What Is a Quiet Title Action?

What is a Quiet Title Action?

A quiet title action is a special legal proceeding to determine rightful, legal property ownership. It is often a preventative or “friendly” lawsuit to ensure that no other parties have conflicting claims to a title, or to resolve an ambiguity. Depending on state law provisions, the plaintiff—that is, the party filing the complaint—may be the mortgage lender, a potential buyer, the legal title holder, or someone in actual possession of the property.

Prevailing in a quiet title action enables the rightful owner to get title insurance, to take a loan out on the property, and to convey the property free and clear of any cloud on the title.

When to File a Quiet Title Action

Whenever doubt or ambiguity arises as to ownership in a title search, the title company will not issue a title insurance policy. This means the property lacks marketable title. To obtain a mortgage loan, title insurance is necessary.

Thus, a quiet title action is appropriate to clear up claims on a property title, or repair breaks in the chain of title. Here are some possible scenarios.  

  • Before completing a property conveyance, an owner could die with a will leaving the estate to relatives. In such a case, the quiet title action may be necessary to avoid any future challenges to the buyer of the property.
  • If a house is unoccupied, a buyer might file a quiet title action to resolve any questions about possible claims of unknown lessees, lien holders, or heirs.
  • Quiet title is particularly pertinent to properties bought in foreclosure sales, sheriffs’ sales, estate sales, or tax sales.
  • After a mortgage or a tax debt is presumably paid off, but records cannot be found, action might be needed to ensure clear title.
  • If the property interest is conveyed through a quitclaim deed, not a warranty deed, the new owner still needs to ensure the title is free and clear.
  • Boundary disputes or survey inaccuracies, or failure to indicate the correct or complete parcel in the deed, may require a quiet title action, allowing a judge to clear the defects and correct the buyer’s rightful position in the chain of title.
  • If deed fraud or forgery exists in the property’s conveyance history, a quiet title action may serve to clear the title.

Loans, easements, liens, and corrected documents all have the potential for recording errors. Problems may be resolved through the court system in quiet title actions. Of course, notice of an impending action can draw individuals who believe they have an interest in the property and who decline to relinquish the claim. They might request compensation for surrendering their interests, subject to state laws and limitations.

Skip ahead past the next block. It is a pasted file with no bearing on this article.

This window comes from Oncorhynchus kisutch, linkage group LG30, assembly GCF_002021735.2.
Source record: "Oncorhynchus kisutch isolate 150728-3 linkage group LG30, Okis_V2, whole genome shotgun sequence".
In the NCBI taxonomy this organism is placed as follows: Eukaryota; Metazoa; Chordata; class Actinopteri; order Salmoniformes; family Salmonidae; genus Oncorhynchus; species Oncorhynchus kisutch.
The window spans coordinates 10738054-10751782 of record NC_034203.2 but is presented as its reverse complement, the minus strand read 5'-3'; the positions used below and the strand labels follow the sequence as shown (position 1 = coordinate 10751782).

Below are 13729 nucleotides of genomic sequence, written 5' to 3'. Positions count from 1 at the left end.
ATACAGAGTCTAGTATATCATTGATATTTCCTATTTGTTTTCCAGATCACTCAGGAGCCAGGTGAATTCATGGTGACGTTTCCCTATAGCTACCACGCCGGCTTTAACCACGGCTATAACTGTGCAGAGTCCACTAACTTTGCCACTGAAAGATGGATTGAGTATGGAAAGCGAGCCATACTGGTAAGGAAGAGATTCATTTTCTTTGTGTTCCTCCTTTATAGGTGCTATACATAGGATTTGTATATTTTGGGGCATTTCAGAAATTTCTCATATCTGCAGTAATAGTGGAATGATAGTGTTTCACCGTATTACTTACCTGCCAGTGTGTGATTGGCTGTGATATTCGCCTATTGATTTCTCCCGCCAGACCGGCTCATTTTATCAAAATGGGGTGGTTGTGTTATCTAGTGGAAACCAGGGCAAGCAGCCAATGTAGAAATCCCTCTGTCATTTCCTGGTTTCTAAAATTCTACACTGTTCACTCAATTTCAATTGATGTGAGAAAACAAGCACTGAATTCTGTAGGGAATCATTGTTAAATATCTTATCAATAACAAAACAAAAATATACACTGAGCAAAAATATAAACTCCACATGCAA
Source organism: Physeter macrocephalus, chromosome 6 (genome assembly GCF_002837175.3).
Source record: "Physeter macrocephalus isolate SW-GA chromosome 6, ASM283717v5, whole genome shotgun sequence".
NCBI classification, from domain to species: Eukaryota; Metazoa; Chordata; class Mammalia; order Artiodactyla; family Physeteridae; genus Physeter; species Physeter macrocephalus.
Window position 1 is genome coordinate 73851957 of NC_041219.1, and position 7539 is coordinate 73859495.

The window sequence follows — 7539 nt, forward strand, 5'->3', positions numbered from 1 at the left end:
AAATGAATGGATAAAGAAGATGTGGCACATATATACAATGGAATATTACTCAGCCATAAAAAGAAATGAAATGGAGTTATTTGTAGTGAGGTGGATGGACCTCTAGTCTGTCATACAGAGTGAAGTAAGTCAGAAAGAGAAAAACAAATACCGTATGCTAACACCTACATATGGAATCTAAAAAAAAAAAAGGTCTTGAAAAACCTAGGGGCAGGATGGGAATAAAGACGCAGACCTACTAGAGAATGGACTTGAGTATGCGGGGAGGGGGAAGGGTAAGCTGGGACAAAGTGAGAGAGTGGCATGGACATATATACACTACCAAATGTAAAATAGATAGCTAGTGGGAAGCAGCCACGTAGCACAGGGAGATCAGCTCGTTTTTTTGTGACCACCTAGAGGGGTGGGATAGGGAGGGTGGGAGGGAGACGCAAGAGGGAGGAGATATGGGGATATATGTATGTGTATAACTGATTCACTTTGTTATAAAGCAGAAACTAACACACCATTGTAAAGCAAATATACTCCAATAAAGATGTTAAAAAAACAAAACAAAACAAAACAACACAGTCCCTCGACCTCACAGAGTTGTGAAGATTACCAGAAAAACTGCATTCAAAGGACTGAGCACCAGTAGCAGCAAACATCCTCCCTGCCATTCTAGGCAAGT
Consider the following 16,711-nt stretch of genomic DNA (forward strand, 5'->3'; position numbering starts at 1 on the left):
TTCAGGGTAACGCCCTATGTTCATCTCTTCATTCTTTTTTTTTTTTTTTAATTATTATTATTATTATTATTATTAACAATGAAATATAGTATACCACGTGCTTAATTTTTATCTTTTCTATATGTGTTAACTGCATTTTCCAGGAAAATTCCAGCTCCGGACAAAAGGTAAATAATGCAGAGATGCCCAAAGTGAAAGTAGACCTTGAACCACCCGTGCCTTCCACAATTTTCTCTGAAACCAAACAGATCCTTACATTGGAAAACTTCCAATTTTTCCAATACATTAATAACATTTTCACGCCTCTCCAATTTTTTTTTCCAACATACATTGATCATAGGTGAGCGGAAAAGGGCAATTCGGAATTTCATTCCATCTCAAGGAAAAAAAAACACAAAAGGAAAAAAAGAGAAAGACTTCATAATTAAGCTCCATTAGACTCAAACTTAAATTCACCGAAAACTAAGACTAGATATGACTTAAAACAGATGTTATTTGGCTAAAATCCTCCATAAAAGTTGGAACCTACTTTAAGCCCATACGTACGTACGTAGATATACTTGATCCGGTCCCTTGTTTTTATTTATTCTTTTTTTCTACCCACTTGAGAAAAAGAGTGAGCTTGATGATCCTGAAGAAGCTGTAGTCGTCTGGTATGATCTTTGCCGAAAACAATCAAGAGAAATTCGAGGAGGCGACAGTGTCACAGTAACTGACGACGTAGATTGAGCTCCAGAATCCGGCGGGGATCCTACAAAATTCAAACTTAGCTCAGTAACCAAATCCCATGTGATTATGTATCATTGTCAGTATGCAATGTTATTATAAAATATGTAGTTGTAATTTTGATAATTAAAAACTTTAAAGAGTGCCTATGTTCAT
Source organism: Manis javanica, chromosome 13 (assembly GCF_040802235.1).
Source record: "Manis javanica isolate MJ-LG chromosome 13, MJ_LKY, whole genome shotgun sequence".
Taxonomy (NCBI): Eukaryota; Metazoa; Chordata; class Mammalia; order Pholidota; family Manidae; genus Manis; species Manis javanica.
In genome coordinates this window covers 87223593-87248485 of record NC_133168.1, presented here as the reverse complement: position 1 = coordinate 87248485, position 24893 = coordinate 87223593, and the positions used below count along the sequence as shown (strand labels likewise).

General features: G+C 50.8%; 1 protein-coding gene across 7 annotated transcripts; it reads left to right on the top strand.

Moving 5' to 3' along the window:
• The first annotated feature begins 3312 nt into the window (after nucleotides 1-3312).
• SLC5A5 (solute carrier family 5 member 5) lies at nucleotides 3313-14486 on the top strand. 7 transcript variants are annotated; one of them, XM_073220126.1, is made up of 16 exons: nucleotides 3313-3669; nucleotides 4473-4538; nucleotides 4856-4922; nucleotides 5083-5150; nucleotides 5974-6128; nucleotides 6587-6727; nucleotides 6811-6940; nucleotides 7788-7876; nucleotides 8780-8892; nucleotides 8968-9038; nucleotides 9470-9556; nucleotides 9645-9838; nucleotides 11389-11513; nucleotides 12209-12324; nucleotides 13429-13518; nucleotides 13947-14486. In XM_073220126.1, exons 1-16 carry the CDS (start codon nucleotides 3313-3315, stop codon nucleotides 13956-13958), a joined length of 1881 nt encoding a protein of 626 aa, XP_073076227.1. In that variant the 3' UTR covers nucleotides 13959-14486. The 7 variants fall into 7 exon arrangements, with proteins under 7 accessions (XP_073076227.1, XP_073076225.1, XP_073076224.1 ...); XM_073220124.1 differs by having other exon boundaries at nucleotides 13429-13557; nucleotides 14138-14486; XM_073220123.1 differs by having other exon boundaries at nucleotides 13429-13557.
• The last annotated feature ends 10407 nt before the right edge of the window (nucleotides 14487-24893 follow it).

Steps in the Quiet Title Action

The steps in a quiet title action are generally predictable. The action typically takes at least four months to complete. The longest phase often involves the notification process. It can take weeks to find the defendants. Moreover, if one of the defendants is deceased, a guardian ad litem may need to be appointed.

Before beginning, review your state’s law regarding notification to potential claimants as well as Lis Pendens. The Lis Pendens is intended to notify the world that legal action is pending, and any transactions involving the property will be subject to the court’s decision. This itself is a cloud on the title, discouraging any such transactions. Lis Pendens is also governed by state law.

Step 1. Complaint.

This document is a legal action directed at any entity or person that has a claim on the property. File the action with the county in which the property is located.

Step 2. Service.

The clerk of the court issues service to the named parties (defendants). Heirs, prior lenders, and others who might have interests in the title must be notified by service. Check your state law to learn how many days each defendant has to respond or default. Many states set forth 20 days as the limit. Publication in a local newspaper may be required if locations of potential defendants is unknown.

Step 3. Negotiation.

A defendant such as a mortgage company or other lien holder may require and accept a certain amount to release the lien.

Step 4. Judgment.

To complete the case, a judge will sign the judgment and the plaintiff will receive the court order.  

Step 5. Recording.

Record the court order with the county, in order to prevent future claims to the title.

Step 6. Delivery of the order.

The title company must receive the judge’s order and related documents in order to issue the title policy for the property.

Risks and Limitations of a Quiet Title Action

The quiet title action does not necessarily clear multiple clouds on the title. In some jurisdictions, the action is only available for clearing up a particular claim or specific title defect.

Moreover, unless the buyer acquired the property with a warranty deed and filed an action over breaches upon delivery of the warranty deed, it may be impossible to bring legal action against the prior owner for defects.

In any case, a clear title is vital for financing or selling a property. It is your assurance to the world that you are the owner, and no one else can claim an interest in the property. An attorney in the field of real property can further advise you on the specifics of your case.

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